MTV’s Eric Ditzian recently spoke with writer/director McKay, who also has “The Other Guys” coming out this summer (August 6), and he revealed that there’s more to the ongoing saga of “Anchorman 2″ than the fans actually realize. Many have speculated that the sequel hasn’t happened primarily because the talented cast have only become more famous since the 2004 release, and pulling them together for an ensemble with their busy schedules is difficult. As it turns out, there’s more to it than that.
“It’s a tricky movie because everyone went and did really well after it, so everyone’s prices went up and everyone’s time got a little more valuable. But at the same time, graciously, Steve and Paul and everyone agreed to cut their price to come and do [the sequel], which you don’t see very often in Hollywood — and cut their price substantially. But even with that, it’s just a budgetary thing with Paramount in terms of how much they’ll give us to make it.”
So for the time being McKay and his supporters are caught in negotiations, trying to make everything work out. “We had an idea and we contacted Steve and Paul and [David] Koechner and Christina [Applegate] and checked in with everyone and they were all game for it,” McKay said. “The stage we’re at now is talking to Paramount and trying to get the money to do it.”
The hope is that the studio considers examples from the past in weighing the decision to budget a second “Anchorman.” It’s probably a safe bet, given the wild popularity the first movie generated and the subsequent mega-success of its stars. “’Austin Powers’ didn’t make a ton of movie in its first go-round and then it caught fire in the next one,” McKay explained. “We’re hoping they’ll look more at that sort of projection.”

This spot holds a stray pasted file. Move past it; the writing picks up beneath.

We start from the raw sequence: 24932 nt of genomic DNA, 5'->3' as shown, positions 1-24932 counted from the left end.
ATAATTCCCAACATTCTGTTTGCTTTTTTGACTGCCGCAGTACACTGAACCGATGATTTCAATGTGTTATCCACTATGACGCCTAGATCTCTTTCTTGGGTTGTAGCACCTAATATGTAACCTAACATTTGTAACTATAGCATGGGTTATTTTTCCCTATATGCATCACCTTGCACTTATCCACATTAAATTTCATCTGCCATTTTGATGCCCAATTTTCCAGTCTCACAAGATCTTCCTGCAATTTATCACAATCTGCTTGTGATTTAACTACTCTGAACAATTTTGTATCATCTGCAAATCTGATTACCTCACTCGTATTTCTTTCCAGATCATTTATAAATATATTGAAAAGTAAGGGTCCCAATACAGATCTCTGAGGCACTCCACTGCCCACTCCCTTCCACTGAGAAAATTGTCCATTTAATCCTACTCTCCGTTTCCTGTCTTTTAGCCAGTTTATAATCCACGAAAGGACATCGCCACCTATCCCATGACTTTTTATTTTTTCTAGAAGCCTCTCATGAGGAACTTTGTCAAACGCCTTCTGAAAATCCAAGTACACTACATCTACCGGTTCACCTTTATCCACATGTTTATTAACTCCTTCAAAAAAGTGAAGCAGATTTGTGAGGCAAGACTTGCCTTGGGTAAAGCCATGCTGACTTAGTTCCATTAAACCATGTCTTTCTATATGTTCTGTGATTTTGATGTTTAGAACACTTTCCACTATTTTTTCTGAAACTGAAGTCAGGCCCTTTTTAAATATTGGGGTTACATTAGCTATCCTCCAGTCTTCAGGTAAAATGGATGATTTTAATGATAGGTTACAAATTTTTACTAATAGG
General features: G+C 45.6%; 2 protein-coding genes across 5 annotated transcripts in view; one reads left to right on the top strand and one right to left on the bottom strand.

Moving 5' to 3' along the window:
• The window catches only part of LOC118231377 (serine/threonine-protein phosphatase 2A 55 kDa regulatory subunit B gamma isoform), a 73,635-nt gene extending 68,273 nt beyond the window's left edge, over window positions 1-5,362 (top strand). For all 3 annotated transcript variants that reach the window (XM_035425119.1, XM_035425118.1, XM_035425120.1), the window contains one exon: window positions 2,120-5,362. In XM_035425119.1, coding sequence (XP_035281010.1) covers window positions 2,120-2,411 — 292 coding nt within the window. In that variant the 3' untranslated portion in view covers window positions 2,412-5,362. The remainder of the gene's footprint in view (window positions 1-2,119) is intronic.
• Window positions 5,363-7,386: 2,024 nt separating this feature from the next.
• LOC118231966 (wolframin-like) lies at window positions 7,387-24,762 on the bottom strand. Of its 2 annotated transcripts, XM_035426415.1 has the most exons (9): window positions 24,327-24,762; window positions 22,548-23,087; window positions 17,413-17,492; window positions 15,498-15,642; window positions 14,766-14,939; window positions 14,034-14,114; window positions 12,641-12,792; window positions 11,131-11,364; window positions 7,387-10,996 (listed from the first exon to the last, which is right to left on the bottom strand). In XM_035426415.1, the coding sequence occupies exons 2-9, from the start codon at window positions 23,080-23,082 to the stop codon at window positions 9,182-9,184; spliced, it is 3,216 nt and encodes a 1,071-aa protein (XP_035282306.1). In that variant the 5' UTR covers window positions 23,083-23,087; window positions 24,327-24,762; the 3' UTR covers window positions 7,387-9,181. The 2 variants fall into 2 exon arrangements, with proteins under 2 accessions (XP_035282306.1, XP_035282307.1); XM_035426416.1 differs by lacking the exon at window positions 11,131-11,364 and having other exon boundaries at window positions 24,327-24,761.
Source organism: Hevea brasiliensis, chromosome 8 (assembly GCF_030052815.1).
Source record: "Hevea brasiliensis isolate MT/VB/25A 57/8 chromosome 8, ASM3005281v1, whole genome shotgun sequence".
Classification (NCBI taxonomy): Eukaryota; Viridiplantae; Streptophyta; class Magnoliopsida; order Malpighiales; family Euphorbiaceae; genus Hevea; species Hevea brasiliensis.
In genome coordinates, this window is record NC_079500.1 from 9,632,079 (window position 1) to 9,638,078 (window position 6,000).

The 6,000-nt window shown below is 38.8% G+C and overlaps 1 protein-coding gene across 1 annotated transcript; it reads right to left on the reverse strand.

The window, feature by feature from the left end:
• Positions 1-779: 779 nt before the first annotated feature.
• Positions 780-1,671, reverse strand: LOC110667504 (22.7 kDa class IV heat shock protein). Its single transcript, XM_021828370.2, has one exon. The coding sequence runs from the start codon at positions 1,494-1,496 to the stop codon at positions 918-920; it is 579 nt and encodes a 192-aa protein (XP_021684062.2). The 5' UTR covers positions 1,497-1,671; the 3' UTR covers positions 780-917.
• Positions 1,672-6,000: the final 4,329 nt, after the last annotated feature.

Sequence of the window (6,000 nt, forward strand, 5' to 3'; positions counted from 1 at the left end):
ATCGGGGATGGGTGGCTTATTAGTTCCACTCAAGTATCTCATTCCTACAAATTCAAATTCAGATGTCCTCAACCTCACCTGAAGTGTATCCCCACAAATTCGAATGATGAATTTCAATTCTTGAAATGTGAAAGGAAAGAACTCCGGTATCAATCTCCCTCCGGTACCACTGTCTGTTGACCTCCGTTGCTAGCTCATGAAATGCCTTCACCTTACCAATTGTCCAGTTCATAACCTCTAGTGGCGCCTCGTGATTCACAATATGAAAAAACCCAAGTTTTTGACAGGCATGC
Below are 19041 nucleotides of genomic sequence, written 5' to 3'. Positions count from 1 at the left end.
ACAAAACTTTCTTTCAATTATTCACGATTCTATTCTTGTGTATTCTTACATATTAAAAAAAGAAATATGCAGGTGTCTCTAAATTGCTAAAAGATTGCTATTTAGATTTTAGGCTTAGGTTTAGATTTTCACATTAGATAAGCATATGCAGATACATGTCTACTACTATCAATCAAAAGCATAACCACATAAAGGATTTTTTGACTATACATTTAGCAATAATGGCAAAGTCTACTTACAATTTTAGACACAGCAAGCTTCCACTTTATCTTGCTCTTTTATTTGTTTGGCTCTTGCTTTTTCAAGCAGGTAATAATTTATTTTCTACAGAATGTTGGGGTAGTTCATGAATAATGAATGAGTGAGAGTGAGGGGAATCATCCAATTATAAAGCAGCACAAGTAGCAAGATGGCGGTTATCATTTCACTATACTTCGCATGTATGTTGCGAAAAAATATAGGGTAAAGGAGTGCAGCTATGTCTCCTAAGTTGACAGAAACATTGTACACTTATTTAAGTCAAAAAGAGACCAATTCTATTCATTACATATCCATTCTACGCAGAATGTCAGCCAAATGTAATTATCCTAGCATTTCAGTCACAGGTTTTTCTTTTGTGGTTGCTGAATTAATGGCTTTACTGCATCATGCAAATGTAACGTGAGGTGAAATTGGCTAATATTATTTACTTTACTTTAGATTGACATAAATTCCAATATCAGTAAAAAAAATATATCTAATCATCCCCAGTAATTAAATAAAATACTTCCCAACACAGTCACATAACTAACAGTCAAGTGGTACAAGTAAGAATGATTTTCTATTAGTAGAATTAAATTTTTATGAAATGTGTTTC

If the movie does get the go-ahead, the plan is to polish off a script this fall and then be ready to roll cameras by February, 2011. McKay wants fans to be clear though: that seems like a bigger and bigger “if” as time passes. The plan is still to set the sequel in the ’80s… but with a twist.
“That’s loosely what the idea is,” McKay said. “[The ’80s angle is] more the frame of it. We have this other, bigger, crazier idea that’s really more what it’s about, which I can’t say. Our thinking was there’s just no way the second one is going to be as good as the first, because the first one is the first one. So our idea is if we’re going to do a second one, we better go for it and try some insane stuff and we’ll be enjoying it and that way it can’t be half bad.”